Adding Falcon support to the audio part was easy as the file was pretty much the same as the Jaguar’s - 8bit, signed PCM. Of course I had to ditch the ADPCM player that the Jaguar uses for simplicity’s sake. There was a small “gotcha” on the real hardware as I was using the wrong version of the audio player and the machine would lock up after a few moments - oops! Thankfully switching to the proper version of the player fixed everything up!
Video was turning more and more troublesome as I could not get Photochrome to output the graphics in the way I needed. Unfortunately there was no support for it so I was on my own, trying out the many command line switch combinations, see if I could get it to behave. After a lot of experimentation I gave up for the day and focused on other things.
For example there was the matter of how to add something compatible to the Jaguar’s Object Processor (that handles displaying the graphics on screen) on the Falcon’s Videl chip. Adding such a layer on such a short period would be suicide! Plus it’s not that good of an idea as there will have to be a lot of compromises done on the Falcon side which would degrade performance even more. So a decision was taken: since this game was only going to show up 2 static images I wrote two tiny routines that would display one or the other graphic. As long as the pixels were in the correct format of course….
Other things were added too, like code reading the powerpad/jagpad and functions converting RGB values to either Jaguar or Falcon palette format.
22nd March 2018
After some work done to convert all palette values inside the source to both formats a lot of time was spent yet again on getting Photochrome to output the desired format again - to no avail!
23rd March 2018
As you can imagine at this point I was getting a bit burned out with all these issues so I mostly took the day off, relaxing to some other things and only fixing some very minor compiling stuff. There’s always tomorrow :).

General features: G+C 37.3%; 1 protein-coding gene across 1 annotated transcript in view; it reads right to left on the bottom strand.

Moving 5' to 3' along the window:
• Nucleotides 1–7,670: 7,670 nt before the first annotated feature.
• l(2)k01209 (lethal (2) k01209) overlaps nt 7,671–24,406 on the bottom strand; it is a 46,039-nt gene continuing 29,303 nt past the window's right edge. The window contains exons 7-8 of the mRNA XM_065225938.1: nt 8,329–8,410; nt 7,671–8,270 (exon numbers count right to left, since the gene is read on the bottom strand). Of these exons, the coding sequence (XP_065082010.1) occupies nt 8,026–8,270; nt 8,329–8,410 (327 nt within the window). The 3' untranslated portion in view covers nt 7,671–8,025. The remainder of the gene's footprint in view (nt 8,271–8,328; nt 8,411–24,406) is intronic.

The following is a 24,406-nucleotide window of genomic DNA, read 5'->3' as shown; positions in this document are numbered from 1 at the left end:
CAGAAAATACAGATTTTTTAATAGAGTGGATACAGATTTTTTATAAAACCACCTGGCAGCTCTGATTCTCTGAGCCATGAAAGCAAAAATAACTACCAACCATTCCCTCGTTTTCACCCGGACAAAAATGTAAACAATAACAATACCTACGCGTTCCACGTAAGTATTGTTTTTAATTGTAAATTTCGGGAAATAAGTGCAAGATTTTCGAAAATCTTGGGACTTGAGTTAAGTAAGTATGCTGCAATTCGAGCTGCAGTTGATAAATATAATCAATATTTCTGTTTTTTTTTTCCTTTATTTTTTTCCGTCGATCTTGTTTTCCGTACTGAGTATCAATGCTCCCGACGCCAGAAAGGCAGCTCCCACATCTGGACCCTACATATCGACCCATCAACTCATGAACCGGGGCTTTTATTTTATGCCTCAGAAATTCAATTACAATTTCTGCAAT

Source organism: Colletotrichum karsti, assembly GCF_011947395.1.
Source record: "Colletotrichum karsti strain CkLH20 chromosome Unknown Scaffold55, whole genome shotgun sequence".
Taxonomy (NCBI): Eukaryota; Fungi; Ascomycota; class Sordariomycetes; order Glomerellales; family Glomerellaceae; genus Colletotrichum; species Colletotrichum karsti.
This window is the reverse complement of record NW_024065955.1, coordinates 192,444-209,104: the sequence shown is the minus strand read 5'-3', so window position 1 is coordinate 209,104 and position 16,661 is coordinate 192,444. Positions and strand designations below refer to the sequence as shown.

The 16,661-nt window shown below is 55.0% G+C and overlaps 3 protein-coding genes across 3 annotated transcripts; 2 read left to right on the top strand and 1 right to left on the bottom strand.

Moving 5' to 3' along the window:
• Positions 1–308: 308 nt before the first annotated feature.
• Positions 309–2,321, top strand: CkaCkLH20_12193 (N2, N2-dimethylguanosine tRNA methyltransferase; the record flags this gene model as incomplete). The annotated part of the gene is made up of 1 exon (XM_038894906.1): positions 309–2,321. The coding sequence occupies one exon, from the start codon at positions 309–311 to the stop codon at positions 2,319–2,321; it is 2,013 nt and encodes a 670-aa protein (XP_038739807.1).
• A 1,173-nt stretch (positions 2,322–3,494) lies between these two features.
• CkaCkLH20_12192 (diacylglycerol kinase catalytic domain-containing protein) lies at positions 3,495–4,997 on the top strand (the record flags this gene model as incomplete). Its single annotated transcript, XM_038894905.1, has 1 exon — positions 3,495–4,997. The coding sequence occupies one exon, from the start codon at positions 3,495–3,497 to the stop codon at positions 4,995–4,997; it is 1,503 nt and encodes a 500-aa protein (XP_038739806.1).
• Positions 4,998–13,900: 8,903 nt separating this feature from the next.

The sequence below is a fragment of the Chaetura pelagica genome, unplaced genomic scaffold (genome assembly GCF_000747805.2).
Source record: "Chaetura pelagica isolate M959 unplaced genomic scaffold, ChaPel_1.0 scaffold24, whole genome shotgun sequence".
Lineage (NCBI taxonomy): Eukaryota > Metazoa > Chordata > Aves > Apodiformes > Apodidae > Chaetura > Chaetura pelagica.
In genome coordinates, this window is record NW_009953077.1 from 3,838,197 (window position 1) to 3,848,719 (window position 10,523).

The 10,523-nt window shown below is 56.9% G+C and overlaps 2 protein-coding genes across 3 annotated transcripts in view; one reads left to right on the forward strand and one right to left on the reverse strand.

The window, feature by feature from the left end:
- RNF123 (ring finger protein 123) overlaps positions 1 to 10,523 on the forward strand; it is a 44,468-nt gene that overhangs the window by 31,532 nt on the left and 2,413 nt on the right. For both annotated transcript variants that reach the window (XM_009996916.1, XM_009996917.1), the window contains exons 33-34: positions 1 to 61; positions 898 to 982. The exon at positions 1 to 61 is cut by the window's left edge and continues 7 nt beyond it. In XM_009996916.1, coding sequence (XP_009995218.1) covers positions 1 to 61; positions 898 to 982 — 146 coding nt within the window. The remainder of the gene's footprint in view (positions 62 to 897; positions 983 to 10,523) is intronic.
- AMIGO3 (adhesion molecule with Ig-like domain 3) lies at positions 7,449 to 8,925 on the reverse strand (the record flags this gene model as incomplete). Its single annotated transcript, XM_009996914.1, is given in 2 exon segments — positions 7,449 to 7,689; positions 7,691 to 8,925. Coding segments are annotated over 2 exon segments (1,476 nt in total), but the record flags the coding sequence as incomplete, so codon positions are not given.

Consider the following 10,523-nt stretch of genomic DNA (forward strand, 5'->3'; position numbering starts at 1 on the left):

24th March 2018
One day was enough loafing - time to get back on track!
At this point I got confirmation from dml: Photochrome didn’t have support for the exact output I wanted! So I sighed a sigh of relief (I wasn’t going insane!), rolled up my sleeves and proceeded into adding Falcon graphics output in my own tool. Quite happy with myself I sent the resulting program to the Falcon… only to be greeted with another weird freeze. I’ll spare you the horror that ensued and will just mention that the fault was tracked down to our tool for linking the programs was compiled wrong and it was misbehaving! That was a fun 2 hours, I’ll say!
After that a few bugs were fixed in the Falcon library code, adding support for more Falcon modes to my graphics converter tool, making the print routine actually write numbers instead of splodges and fixing some code I’ve forgotten about in the basic file. If you kept track, by now the basic file was pretty much not changed and only the supporting code was added.
All these fixes resulted in the game actually being playable on Falcon for the first time - hooray!
25th March 2018
The final stretch!
The last day was spent in getting all the little details just right: Importing the font correctly, changing the print routine to reflect this, debugging all audio issues and finding the right pitch, fixing the graphics converter for 4bpp images, and finally measuring the program size. I think it was around 45k so there was 20k free for audio. So I bumped up the sample frequency (for Jaguar we had to settle for 2kHz, I went for 8kHz on Falcon) and changed the player frequency….
And that was it.
After this it was a matter of packaging it up, syncing with the Jaguar version (it was only at this point I found out that sh3 had created a 2Mb rom with much larger sample and quality. Too late for me to make a bigger version at that point ;), making a video and then releasing it out to the wild. Job done?
Falcon programming is fun!
Obviously I could have taken it much easier and not force myself to do it so fast but… one issue solved was leading to another and from one point onwards the gravity pull became much too strong for me to be able to pull out!
Porting bexagon now seems much less daunting than it did on week ago!
This also paved the way for even more cross-platform fun!